Poor Cow caused a scandal when it first appeared in 1967, and Nell Dunn’s astonishing frankness about female desire and entirely unsentimental portrayal of Joy, the poor cow of the title, still make it well worth a read today.
The novel is set in Fulham when its yellow brick terraces were home to a solidly working-class population of renters. Today, these houses belong to many of West London’s wealthier residents, who cleaned up their sooty facades and renovated the interiors in a wave of gentrification generated by a boom in the London property market during the 1980s.
Some parts of Fulham, though, have proved resistant to change. North End Road, to name one, is lined with cab offices, cut-price hardware shops, bargain furniture stores and the market stalls, which would still be familiar to Joy who bought clothes there for her son, Jonny.
We first encounter Joy with her new-born son on her way to a café.
She walked down Fulham Broadway past a shop hung about with cheap underwear, the week-old baby clutched in her arms, his face brick red against his new white bonnet
Fulham Broadway is four minutes’ walk from Britannia Road, the boundary between Chelsea and Fulham, but the contrast between Joy’s home territory and the “Swinging London” of SW10 couldn’t be greater. Chelsea in the early sixties might conjure images of the beautiful people shopping for Quant and Courreges in boutiques on the King’s Road. Joy has to make do with cheap dolly dresses and plastic knee boots from the market.
Snatches of “What a Day for a Daydream” and “California Dreamin”, broadcast on Joy’s transistor radio, are a reminder of a cultural revolution which is passing her by. By the age of 22, she is married to a thief, Tom, and has her first child. An interlude in suburban Ruislip, funded by a particularly successful crime spree, comes to an end when Tom is picked up by the police, tried and put in prison.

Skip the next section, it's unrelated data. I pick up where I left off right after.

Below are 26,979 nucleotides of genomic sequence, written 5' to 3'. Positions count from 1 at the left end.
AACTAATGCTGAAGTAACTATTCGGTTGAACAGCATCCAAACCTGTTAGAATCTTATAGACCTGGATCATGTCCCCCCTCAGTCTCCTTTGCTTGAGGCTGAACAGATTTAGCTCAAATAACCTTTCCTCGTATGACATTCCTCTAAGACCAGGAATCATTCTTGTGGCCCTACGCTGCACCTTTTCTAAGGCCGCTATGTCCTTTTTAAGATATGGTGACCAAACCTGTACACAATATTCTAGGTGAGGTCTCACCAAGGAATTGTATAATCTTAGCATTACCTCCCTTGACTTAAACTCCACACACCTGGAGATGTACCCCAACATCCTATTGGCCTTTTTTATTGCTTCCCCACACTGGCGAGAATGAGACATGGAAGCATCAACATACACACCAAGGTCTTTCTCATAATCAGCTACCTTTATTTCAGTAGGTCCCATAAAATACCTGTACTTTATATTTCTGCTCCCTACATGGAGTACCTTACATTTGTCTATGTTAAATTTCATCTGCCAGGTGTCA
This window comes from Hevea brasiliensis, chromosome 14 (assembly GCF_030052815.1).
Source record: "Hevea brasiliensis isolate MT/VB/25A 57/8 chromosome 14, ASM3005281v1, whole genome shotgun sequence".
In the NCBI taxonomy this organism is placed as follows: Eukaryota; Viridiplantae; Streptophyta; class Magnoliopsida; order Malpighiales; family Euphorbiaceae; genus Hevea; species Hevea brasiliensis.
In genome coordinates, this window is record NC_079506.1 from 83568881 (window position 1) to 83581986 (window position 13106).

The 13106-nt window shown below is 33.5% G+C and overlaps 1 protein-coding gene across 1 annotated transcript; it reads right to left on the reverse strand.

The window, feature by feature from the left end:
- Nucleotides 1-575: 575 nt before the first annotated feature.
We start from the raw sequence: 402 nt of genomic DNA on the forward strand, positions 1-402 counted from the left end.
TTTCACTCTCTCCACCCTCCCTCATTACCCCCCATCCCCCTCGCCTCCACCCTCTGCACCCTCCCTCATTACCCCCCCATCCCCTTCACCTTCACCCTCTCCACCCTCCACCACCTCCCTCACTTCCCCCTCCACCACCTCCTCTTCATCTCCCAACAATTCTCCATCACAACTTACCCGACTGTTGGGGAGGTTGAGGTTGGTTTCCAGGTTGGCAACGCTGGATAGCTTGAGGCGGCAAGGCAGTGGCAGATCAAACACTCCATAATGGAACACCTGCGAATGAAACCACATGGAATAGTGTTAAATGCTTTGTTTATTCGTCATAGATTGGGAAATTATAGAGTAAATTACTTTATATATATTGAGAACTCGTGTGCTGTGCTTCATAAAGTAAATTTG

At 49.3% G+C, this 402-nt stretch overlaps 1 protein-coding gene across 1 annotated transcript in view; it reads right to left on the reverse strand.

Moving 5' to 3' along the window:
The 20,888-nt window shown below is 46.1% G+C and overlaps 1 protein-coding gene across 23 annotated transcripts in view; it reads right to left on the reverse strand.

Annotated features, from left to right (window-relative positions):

Joy takes Jonny back to Fulham, where she moves into her Auntie Emm’s one room dwelling. Tom’s ex-partner in crime, Davey, turns up, they start a relationship and she moves into a council flat with him on the fictional Chancellor’s Estate. Davey is kind and warm, unlike Tom who was controlling and abusive, and life is good. Then, a burglary goes wrong and Davey is sentenced to twelve years in gaol for robbery with violence. The happiest days of Joy’s life are over.
Back at Emm’s building, Joy quickly tires of her aunt’s reminiscences about all the terrible men she has known, and takes a job as a barmaid at the White Horse pub. There, she makes friends with Beryl, another barmaid, and soon attracts a following of customers keen to get to know her better.
Her yearning for Davey is no obstacle to a string of sexual encounters with a baker, a butcher, a sailor, a hairdresser, a professor and a watchmaker, while a stint as a glamour model in a studio on the North End Road, instigated by Beryl, makes her feel sexy and alive in his absence. The days of freedom end when Tom gets out of prison and takes her and Jonny off to live in Catford. She becomes pregnant again and Tom starts to knock her around. She decides she has no choice but to stay in the marriage for Jonny’s sake and the novel finishes there.
Joy’s voice dominates the narrative and she tells us about her experiences, thoughts on men and sexual adventures in a free-flowing, ungrammatical stream. Letters sent to Davey in Brixton prison are filled with longing and bad spelling. Some might detect an air of patronage in the way Dunn, daughter of the businessman and land-owner Sir Phillip Dunn, rendered Joy’s speech and writing, but we need to remember that the upper classes didn’t regard education of their daughters as a priority in the 1950s. Dunn left her convent school aged 14 and has claimed that her own spelling is not much more accurate than Joy’s.
Dunn was brought up in Chelsea and married the Eton-educated script-writer Jeremy Sandford. The couple moved to Battersea where they raised three sons. Their new locale provided material for Sandford’s ground-breaking TV play “Cathy Come Home” and Dunn’s best-known work Up the Junction. Ken Loach was a frequent visitor to their home which resulted in their collaboration on the script for Loach’s film of “Poor Cow”.
Dunn also took a job at a chocolate liqueur factory, where she revelled in the salty language of the workers and their openness with one another. Around the same time, she met Josie, the chief inspiration for Joy’s character, and – drawn instantly to her candour and spontaneity – began a close friendship with her.